Within the Post Level Export, go to Column T of the Key Metrics tab (the default view).
If you occasionally promote posts like I do, you now have two options:
- Eliminate all posts that were promoted
- Subtract fans reached via ads (Column V) from total fans reached
Since I promote a decent number of posts, I’m going to do the second. While this will eliminate all fans who were reached both organically and paid, that’s actually the way Facebook measures Organic Reach now anyway.
I then clean up my document to include the following columns:
- Total Reach
- Organic Reach
- Fan Reach
- Paid Fan Reach
- Organic Fan Reach
It’s up to you how much of this information you want to keep. But I feel it will be helpful when understanding why one post did better than another.
3. Focus On Specific Posts
You’re going to see why momentarily, but let’s focus only on posts that were published within five minutes of the top of the hour. So you could use anything published between 8:55 and 9:05, for example.
The result for me is a sample size of 78 posts. Following is the breakdown by +/- 5 minutes on the hour (my local time):
- 0:00 – 4
- 1:00 – 3
- 7:00 – 3
- 8:00 – 7
- 9:00 – 5
- 10:00 – 5
- 11:00 – 6
- 12:00 – 9
- 13:00 – 4
- 14:00 – 2
- 15:00 – 3
- 16:00 – 3
- 17:00 – 2
- 18:00 – 1
- 19:00 – 5
- 20:00 – 1
- 21:00 – 5
- 22:00 – 6
- 23:00 – 4
4. Find the Total Fans Online During Those Times
The reason we’re focusing on +/- five minutes from the top of the hour is because Facebook provides data on how many of your fans were online during that specific hour on that specific day within the export.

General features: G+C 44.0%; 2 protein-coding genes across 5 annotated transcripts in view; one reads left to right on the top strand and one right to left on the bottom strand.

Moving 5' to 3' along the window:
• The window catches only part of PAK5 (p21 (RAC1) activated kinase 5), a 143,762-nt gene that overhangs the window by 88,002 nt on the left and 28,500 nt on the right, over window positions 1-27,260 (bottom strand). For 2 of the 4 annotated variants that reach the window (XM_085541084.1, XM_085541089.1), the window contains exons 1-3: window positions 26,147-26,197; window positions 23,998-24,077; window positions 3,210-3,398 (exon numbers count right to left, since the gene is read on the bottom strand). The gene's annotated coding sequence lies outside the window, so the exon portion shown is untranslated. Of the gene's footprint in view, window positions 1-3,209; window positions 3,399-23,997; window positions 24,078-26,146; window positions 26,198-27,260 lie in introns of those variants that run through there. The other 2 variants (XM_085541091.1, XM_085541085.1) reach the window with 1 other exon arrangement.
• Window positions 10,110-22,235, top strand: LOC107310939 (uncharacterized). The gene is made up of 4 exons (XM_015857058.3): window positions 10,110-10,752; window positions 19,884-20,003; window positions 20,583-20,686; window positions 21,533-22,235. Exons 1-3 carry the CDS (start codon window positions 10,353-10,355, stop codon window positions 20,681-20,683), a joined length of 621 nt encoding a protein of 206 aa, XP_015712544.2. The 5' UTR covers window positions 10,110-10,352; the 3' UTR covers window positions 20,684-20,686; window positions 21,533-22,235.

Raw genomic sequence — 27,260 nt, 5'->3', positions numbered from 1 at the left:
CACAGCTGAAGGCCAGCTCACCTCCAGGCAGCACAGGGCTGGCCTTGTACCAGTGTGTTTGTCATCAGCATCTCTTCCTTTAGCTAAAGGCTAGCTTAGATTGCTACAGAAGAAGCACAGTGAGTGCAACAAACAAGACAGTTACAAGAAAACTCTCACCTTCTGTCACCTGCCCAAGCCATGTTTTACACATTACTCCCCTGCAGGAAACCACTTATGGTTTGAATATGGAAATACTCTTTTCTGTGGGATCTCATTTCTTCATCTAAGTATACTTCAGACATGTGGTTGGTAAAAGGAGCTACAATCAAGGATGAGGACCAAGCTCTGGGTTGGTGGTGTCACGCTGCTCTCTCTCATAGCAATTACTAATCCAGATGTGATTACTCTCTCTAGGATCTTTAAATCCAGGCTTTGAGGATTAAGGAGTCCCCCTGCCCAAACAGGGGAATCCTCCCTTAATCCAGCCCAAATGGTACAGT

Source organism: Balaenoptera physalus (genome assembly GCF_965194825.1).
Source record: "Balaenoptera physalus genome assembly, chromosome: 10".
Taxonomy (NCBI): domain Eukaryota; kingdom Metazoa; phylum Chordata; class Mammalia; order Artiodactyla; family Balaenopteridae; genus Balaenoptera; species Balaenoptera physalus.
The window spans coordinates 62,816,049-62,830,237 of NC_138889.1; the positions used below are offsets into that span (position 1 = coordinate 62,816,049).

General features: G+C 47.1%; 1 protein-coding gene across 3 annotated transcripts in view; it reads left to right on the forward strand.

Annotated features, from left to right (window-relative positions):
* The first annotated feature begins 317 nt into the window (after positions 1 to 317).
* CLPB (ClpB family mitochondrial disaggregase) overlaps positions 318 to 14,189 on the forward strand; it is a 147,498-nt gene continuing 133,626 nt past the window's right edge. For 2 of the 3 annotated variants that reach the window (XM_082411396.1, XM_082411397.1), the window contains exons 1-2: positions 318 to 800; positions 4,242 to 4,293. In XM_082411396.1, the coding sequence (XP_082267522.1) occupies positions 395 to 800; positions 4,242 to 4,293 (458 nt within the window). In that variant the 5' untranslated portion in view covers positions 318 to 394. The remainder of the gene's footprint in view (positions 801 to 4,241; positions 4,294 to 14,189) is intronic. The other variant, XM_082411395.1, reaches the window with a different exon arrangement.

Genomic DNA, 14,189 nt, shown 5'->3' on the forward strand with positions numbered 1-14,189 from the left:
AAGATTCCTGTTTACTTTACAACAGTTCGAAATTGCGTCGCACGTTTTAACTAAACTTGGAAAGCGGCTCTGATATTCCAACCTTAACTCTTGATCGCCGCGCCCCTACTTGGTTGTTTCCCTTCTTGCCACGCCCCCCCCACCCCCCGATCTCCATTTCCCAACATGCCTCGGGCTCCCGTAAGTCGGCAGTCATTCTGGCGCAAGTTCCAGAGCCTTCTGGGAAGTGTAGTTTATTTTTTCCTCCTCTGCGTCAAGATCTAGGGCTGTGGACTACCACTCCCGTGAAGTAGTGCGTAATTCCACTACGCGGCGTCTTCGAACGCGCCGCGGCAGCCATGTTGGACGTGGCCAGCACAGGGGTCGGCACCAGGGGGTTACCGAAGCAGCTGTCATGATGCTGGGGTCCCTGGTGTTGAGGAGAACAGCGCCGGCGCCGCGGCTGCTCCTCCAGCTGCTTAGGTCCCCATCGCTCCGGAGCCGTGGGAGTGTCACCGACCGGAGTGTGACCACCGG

If you posted at 7:30, there’s less confidence that a high percentage of your fans who were on during the “7:00″ hour could have seen your post since some would have come on before you published.
So the key is to document all of those who were on Facebook within an hour after you published because the expectation is that if they could have seen it they would have.
Now, you probably know that there is a “When Your Fans Are Online” section of the web Insights. This is nice, but it’s for a “recent 1-week period.” The export provides exactly how many fans were on for the specific day and hour in question.
Within your Page Level Export, go to the final tab called “Daily Liked and Online.”
Here you’ll see how many of your fans were online to see any post from any source during each particular hour on each day.
If you are slick with Excel, you can run some formulas to pull this info and put it into your spreadsheet. Otherwise, you’ll need to add it manually.
5. Find the Percentage of Possible Fans Reached
Now, simply divide the Organic Fan Reach by the Total Fans Online for that particular hour on that day, and you’ll get a more accurate percentage of potential fans reached.
There are many different directions I can go with this. Let’s break down the highlights…
Highest Percentage of Possible Fans Reached: 78.7%
I created this text update on October 26 at 7:05pm that organically reached 4,978 of a possible 6,326 fans online:
What’s crazy is that it didn’t receive all that much engagement.
I had three other posts that reached at least 70% of my possible online fans. Two were text updates and one was a link. Two were in October and one the day after Christmas.
Lowest Percentage of Possible Fans Reached: 3.5%
This photo shared on November 26 at 11:55am reached a miserable 361 of a possible 10,374 fans online: